This one will be short I promise.
La Palma is a quiet little town known for its murals and artists. Luckily this time, my bus ride there went without a hiccup and fairly late in the afternoon I hoped off the bus. Not having a reservation anywhere, I entered the tourism office and quickly was directed to some cabins in the outskirts. Two employees were kind enough to walk me there and the family that ran the cabins was extra nice and welcoming to me. The little shack that I got for12US$ was extremely rustic, but I really needed no amenities beside a bed an an electrical outlet, which it provided.
My things dropped off, I went for a stroll around town, which I managed to circle about twice given how small it was. Having made the promise to my girlfriend that I would send her a postcard, I had forgotten until then so I made it my first mission. I could only find some at a café which were by a local artist but not too evocative of El Salvador. Regardless, that was my only option so it had to do. For supper, I ate some of my last pupusas and walked back to my place but not without a small supply of beers that I bought at a tienda. There, I handed my postcard to the owner of the cabins so he could mail it on Monday, which he gladly accepted. Salvadoreans are definitely the nicest bunch. Once in my cabin, I opened my computer and started writing, but soon got intrigued by the sound of live music playing in town across the river. Still early enough for me to head out again, I went and checked it out but it turned out to be a religious gathering in the local church. I hanged around for a while but quickly got bored and made it back to my cabin to get on with writing. The next day, I was up early (right before the chickens) to catch the bus to the border. I had a long way to go that day.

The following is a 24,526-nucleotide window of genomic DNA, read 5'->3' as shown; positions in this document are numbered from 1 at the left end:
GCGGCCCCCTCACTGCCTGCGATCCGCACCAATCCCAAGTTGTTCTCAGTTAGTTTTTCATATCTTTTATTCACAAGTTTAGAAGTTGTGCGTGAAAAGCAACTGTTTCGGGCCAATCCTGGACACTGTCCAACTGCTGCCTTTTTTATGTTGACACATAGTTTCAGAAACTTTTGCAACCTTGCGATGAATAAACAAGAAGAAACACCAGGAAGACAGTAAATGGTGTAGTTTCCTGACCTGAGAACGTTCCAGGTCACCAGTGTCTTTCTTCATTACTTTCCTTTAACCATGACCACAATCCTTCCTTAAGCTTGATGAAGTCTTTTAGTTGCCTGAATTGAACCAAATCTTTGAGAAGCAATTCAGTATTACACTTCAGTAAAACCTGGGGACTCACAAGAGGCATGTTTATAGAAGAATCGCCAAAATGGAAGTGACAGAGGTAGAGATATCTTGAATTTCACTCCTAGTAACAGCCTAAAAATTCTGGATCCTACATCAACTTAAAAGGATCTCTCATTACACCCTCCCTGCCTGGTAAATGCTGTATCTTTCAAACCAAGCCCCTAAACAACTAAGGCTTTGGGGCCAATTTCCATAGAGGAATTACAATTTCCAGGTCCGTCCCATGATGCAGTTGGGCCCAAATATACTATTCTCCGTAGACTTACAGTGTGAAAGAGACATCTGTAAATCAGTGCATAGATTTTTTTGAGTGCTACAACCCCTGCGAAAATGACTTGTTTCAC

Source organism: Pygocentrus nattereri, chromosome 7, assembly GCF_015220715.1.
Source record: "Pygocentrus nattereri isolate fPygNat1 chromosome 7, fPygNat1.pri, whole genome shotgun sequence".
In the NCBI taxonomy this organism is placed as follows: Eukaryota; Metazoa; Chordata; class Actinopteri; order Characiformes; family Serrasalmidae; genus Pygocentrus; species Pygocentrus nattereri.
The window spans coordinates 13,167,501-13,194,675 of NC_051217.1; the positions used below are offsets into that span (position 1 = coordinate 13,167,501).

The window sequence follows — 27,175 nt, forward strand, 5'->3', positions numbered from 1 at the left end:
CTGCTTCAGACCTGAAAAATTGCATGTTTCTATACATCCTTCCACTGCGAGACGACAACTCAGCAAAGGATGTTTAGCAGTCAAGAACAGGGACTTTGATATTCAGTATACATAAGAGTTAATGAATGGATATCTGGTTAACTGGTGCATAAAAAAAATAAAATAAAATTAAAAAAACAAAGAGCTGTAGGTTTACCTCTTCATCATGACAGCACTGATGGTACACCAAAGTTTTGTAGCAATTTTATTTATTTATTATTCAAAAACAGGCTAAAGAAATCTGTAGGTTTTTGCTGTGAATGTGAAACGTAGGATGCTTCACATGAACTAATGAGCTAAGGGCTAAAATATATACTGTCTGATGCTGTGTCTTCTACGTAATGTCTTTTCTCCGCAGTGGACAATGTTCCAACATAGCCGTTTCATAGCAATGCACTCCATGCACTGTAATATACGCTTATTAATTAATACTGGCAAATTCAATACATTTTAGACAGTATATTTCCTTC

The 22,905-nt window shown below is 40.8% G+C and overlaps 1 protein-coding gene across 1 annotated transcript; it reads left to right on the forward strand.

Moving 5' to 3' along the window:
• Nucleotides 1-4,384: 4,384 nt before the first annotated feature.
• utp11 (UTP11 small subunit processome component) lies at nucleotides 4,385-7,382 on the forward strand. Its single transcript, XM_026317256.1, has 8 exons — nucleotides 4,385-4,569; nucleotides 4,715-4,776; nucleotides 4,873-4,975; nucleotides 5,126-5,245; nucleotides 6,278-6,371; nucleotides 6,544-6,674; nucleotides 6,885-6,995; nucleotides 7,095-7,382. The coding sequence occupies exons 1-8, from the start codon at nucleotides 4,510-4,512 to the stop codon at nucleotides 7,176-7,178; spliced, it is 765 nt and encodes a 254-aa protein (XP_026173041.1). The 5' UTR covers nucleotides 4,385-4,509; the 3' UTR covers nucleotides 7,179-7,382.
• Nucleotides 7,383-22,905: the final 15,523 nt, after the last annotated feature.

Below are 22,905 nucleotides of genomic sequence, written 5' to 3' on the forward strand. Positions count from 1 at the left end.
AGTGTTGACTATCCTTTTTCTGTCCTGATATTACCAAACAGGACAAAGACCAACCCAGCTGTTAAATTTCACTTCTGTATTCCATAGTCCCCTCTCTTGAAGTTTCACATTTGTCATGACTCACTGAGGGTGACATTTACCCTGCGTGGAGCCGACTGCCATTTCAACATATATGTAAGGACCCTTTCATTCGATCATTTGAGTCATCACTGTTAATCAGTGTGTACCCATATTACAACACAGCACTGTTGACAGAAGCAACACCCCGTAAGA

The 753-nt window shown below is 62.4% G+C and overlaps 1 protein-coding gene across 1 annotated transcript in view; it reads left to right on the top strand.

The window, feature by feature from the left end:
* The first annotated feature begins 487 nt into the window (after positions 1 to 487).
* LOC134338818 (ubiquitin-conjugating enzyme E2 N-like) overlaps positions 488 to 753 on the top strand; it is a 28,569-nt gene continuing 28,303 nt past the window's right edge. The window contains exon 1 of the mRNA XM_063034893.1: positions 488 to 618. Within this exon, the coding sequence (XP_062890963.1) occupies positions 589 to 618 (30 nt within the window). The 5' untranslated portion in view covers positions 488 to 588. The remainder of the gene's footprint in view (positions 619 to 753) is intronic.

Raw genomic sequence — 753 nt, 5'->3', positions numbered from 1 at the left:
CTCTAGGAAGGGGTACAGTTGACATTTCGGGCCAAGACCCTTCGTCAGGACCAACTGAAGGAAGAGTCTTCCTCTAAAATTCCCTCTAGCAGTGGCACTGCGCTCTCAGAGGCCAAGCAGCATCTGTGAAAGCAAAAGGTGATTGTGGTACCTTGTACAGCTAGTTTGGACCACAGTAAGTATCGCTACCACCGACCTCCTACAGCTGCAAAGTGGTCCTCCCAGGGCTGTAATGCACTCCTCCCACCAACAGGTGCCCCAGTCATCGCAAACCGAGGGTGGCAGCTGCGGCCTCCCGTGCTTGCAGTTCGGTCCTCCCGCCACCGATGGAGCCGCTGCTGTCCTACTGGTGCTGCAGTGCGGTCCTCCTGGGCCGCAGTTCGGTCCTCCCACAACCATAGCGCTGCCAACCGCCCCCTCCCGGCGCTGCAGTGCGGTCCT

My thoughts and opinions about El Salvador? It’s a Central American country alright, with all that implies (chaos, pollution, heat, crime, etc.) but it is definitely the road less traveled and its inhabitants are extra nice, authentic, endearing and hard-working. In all the countries I’ve been to in this part of the world, I would rate this place close second behind Nicaragua. As an added bonus, their Spanish is slightly easier to grasp that everywhere else and the food it top notch. No attraction there is as grand as Costa Rica’s parks, Nicaragua’s colonial cities, but the people more than make up for it, making visiting El Salvador a very human experience rather than a sightseeing one.